A conversation between Penn climate scientist Michael E. Mann and former Australian Prime Minister Malcolm Turnbull, moderated by Kathleen Hall Jamieson of the Annenberg Public Policy Center, launched the new Penn Center for Science, Sustainability and the Media.
The Sept. 13, 2022, event was the lead-off session at Perry World House‘s two-day 2022 Global Order Colloquium, which examined what the future of globalization looks like in a world that is increasingly fractured, through a series of panels with experts from government, media, and across the University of Pennsylvania.
[Read about the entire colloquium at Penn Today.]
Penn President Liz Magill, in introducing the panel, noted that “the topics they will tackle could not be more urgent or more global in scope.” Recent headlines, from devastating droughts in Europe and sub-Saharan Africa, to record-breaking heat, storms and wildfires in the United States, highlight the increasing threats of climate change.
“These grave challenges are increasingly the norm,” Magill said. “Much like a pandemic, climate change does not respect international borders, does not distinguish among cultures or languages, and is a global fact. If we want to weather what is coming, then we need a global response. We also need the very best and brightest that great universities like Penn can provide.”
Mann, a Presidential Distinguished Professor in the School of Arts & Sciences’ Department of Earth and Environmental Science, with a secondary appointment in the Annenberg School for Communication, is an APPC distinguished research fellow and the director of the new Penn Center for Science, Sustainability and the Media. The talk was the inaugural event for PCSSM, which is a partner organization of the Annenberg Public Policy Center (APPC).
Turnbull told the audience that nations around the globe already have the means and tools “to have abundant energy at affordable prices delivered in a reliable manner with zero emissions,” pointing to wind and solar energy and batteries that can store it all. However, he said, climate change denial is standing in the way.
“We have been bedeviled by crazy politics and crazy media,” he said, citing Rupert Murdoch’s Fox News as the main contributor to the problem. “If we can replace ideology and idiocy with engineering and economics, we can get the job done. And that’s what we should be seeking to do.”
Mann recounted his sabbatical in Australia a few years ago, which coincided with one of the most profound climate-driven extreme weather events in Australian history.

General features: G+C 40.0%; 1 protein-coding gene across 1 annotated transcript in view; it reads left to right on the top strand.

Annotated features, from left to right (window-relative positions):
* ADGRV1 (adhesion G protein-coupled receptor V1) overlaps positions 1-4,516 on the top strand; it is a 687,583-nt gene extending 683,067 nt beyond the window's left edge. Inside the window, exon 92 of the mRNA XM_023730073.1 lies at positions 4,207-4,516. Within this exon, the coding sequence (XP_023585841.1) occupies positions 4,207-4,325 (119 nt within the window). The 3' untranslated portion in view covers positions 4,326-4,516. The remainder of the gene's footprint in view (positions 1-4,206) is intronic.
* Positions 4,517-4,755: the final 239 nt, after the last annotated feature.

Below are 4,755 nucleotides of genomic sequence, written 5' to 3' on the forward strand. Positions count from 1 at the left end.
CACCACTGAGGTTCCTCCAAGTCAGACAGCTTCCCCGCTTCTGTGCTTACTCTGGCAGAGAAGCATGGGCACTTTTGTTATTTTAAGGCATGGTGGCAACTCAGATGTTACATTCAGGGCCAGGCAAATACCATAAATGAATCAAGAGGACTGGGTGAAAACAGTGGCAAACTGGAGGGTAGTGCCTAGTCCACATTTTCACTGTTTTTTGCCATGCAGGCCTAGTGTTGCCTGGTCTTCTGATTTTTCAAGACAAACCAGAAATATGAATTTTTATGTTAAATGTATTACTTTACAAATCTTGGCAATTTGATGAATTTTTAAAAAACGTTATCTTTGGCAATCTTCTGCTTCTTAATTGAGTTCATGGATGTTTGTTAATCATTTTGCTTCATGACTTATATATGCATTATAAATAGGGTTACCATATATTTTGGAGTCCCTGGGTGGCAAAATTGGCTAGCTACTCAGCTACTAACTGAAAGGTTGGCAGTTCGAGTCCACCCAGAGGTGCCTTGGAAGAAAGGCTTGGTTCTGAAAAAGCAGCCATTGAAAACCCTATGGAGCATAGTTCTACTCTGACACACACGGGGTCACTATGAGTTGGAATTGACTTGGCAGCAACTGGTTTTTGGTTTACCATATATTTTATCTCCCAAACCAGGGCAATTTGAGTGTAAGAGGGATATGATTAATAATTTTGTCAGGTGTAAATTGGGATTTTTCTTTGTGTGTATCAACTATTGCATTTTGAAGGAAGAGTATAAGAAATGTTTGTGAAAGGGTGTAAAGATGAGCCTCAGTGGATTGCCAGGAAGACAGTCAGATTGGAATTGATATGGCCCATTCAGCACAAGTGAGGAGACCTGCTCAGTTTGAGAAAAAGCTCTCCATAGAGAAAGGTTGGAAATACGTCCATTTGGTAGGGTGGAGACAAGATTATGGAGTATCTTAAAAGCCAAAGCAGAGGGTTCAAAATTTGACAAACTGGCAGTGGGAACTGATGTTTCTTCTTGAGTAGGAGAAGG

“I first came face to face with the impacts of climate change in Sydney during what is now known as the Black Summer, the summer where Australia witnessed unprecedented heat and drought and wildfires that literally blanketed the continent,” he said.
He said he didn’t do as much research as he’d planned during his stay, but rather spent much of his time talking about the context for the extreme weather events, explaining how climate change was behind the real-time disasters that were playing out. That’s also when he first met Turnbull.
“I think what bonded us was our mutual dislike of Rupert Murdoch and News Corp. and our willingness to call out bad actors in the media,” he said. “As Malcolm explained, we have the technology to address the climate crisis. We can do it now with the energy technologies we have. The obstacles aren’t technological; they are political.”
Australia offers a lot of lessons that the U.S. could heed, especially just two months out from the midterms, Mann said. Of particular note is Australia’s resistance to Murdoch’s dominant media narrative and the country’s ability to elect a government that defied that narrative of climate denialism and delay.
He said it’s not overstating things to say that the upcoming midterm elections will determine the course of future action on climate in the United States and therefore globally.
“If we don’t lead on this issue, it is unlikely that we can bring other nations, especially developing nations, to the table to join in this effort,” he said. “This is a really critical moment. If we don’t have a functioning democracy, we’re not going to be able to address any of the major challenges we face, including the climate crisis. This is a moment of great opportunity but also of great peril.”
Mann and Turnbull went on to discuss how Australia appeared designed to be maximally impacted by climate change and how the U.S., the largest cumulative carbon emitter, needs to own up to its legacy. They also pointed to how the current gatekeeper of American climate policy is one lone coal-state Democrat, Joe Manchin of West Virginia. They also highlighted voting rules in Australia that helped enable the nation’s climate change agenda: compulsory voting, no gerrymandering, and ranked-choice voting.
Wrapping up the event, Jamieson asked them what they hoped attendees would take away from the discussion.
For Turnbull, it was simple: “Vote.”
“Urgency and agency,” said Mann. “We need dramatic action. It’s not too late.”
Watch the colloquium on Perry World House’s YouTube channel: